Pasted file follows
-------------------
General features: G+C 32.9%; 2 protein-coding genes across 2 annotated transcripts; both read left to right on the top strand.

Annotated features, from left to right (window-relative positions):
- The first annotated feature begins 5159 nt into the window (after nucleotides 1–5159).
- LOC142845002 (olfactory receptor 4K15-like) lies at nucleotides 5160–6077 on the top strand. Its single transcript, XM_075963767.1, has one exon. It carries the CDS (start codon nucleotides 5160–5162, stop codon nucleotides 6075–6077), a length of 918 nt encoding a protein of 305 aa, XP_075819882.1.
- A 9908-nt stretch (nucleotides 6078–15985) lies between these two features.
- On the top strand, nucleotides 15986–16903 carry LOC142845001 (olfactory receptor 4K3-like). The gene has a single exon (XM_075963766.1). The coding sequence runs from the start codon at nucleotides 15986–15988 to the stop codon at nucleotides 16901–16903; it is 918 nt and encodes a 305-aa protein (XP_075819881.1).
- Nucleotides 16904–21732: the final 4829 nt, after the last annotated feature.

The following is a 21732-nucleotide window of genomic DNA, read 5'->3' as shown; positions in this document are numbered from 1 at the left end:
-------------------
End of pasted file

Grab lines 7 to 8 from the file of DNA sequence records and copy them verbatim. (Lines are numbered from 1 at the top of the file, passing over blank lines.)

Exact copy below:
- Nucleotides 16904–21732: the final 4829 nt, after the last annotated feature.

The following is a 21732-nucleotide window of genomic DNA, read 5'->3' as shown; positions in this document are numbered from 1 at the left end: